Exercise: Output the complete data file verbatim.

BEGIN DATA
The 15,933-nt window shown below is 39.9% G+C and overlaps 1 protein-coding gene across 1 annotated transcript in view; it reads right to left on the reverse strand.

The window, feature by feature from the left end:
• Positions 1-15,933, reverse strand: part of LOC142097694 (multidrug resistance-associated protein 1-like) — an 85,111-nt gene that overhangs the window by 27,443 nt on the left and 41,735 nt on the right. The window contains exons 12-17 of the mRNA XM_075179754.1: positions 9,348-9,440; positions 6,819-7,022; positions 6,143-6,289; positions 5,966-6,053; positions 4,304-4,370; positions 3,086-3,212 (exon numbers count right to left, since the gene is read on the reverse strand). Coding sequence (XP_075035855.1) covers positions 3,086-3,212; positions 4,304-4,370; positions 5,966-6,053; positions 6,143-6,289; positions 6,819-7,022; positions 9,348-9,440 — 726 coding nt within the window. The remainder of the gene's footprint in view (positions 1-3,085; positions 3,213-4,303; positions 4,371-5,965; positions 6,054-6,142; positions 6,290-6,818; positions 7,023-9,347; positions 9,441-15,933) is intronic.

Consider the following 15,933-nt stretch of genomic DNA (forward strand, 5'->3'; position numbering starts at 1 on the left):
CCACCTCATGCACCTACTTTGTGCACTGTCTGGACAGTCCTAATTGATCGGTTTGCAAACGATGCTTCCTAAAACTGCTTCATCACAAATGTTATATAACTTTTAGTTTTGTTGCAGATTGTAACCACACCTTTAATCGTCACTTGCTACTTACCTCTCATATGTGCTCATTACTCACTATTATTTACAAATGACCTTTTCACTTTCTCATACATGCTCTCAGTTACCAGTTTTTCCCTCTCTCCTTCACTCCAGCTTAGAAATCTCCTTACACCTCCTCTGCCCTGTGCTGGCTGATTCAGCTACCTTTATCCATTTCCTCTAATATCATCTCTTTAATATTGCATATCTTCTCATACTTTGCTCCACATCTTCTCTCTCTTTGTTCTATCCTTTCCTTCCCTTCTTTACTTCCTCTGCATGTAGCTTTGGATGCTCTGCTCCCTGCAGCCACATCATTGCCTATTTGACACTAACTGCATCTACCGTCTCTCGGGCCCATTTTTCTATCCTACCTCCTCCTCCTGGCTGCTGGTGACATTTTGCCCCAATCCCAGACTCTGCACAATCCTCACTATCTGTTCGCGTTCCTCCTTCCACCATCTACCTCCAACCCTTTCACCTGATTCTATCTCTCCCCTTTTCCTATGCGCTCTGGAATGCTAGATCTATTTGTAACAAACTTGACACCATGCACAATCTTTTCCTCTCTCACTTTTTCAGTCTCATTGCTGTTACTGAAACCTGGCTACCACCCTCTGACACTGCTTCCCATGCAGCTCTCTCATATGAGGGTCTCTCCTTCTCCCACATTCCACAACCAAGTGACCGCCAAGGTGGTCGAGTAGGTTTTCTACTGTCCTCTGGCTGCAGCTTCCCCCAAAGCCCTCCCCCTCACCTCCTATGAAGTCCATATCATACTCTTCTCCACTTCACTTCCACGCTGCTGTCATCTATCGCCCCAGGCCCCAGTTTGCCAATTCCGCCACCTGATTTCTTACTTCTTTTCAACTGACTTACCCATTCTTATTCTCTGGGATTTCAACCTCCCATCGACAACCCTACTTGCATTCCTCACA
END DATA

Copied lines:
The 15,933-nt window shown below is 39.9% G+C and overlaps 1 protein-coding gene across 1 annotated transcript in view; it reads right to left on the reverse strand.

The window, feature by feature from the left end:
• Positions 1-15,933, reverse strand: part of LOC142097694 (multidrug resistance-associated protein 1-like) — an 85,111-nt gene that overhangs the window by 27,443 nt on the left and 41,735 nt on the right. The window contains exons 12-17 of the mRNA XM_075179754.1: positions 9,348-9,440; positions 6,819-7,022; positions 6,143-6,289; positions 5,966-6,053; positions 4,304-4,370; positions 3,086-3,212 (exon numbers count right to left, since the gene is read on the reverse strand). Coding sequence (XP_075035855.1) covers positions 3,086-3,212; positions 4,304-4,370; positions 5,966-6,053; positions 6,143-6,289; positions 6,819-7,022; positions 9,348-9,440 — 726 coding nt within the window. The remainder of the gene's footprint in view (positions 1-3,085; positions 3,213-4,303; positions 4,371-5,965; positions 6,054-6,142; positions 6,290-6,818; positions 7,023-9,347; positions 9,441-15,933) is intronic.

Consider the following 15,933-nt stretch of genomic DNA (forward strand, 5'->3'; position numbering starts at 1 on the left):
CCACCTCATGCACCTACTTTGTGCACTGTCTGGACAGTCCTAATTGATCGGTTTGCAAACGATGCTTCCTAAAACTGCTTCATCACAAATGTTATATAACTTTTAGTTTTGTTGCAGATTGTAACCACACCTTTAATCGTCACTTGCTACTTACCTCTCATATGTGCTCATTACTCACTATTATTTACAAATGACCTTTTCACTTTCTCATACATGCTCTCAGTTACCAGTTTTTCCCTCTCTCCTTCACTCCAGCTTAGAAATCTCCTTACACCTCCTCTGCCCTGTGCTGGCTGATTCAGCTACCTTTATCCATTTCCTCTAATATCATCTCTTTAATATTGCATATCTTCTCATACTTTGCTCCACATCTTCTCTCTCTTTGTTCTATCCTTTCCTTCCCTTCTTTACTTCCTCTGCATGTAGCTTTGGATGCTCTGCTCCCTGCAGCCACATCATTGCCTATTTGACACTAACTGCATCTACCGTCTCTCGGGCCCATTTTTCTATCCTACCTCCTCCTCCTGGCTGCTGGTGACATTTTGCCCCAATCCCAGACTCTGCACAATCCTCACTATCTGTTCGCGTTCCTCCTTCCACCATCTACCTCCAACCCTTTCACCTGATTCTATCTCTCCCCTTTTCCTATGCGCTCTGGAATGCTAGATCTATTTGTAACAAACTTGACACCATGCACAATCTTTTCCTCTCTCACTTTTTCAGTCTCATTGCTGTTACTGAAACCTGGCTACCACCCTCTGACACTGCTTCCCATGCAGCTCTCTCATATGAGGGTCTCTCCTTCTCCCACATTCCACAACCAAGTGACCGCCAAGGTGGTCGAGTAGGTTTTCTACTGTCCTCTGGCTGCAGCTTCCCCCAAAGCCCTCCCCCTCACCTCCTATGAAGTCCATATCATACTCTTCTCCACTTCACTTCCACGCTGCTGTCATCTATCGCCCCAGGCCCCAGTTTGCCAATTCCGCCACCTGATTTCTTACTTCTTTTCAACTGACTTACCCATTCTTATTCTCTGGGATTTCAACCTCCCATCGACAACCCTACTTGCATTCCTCACA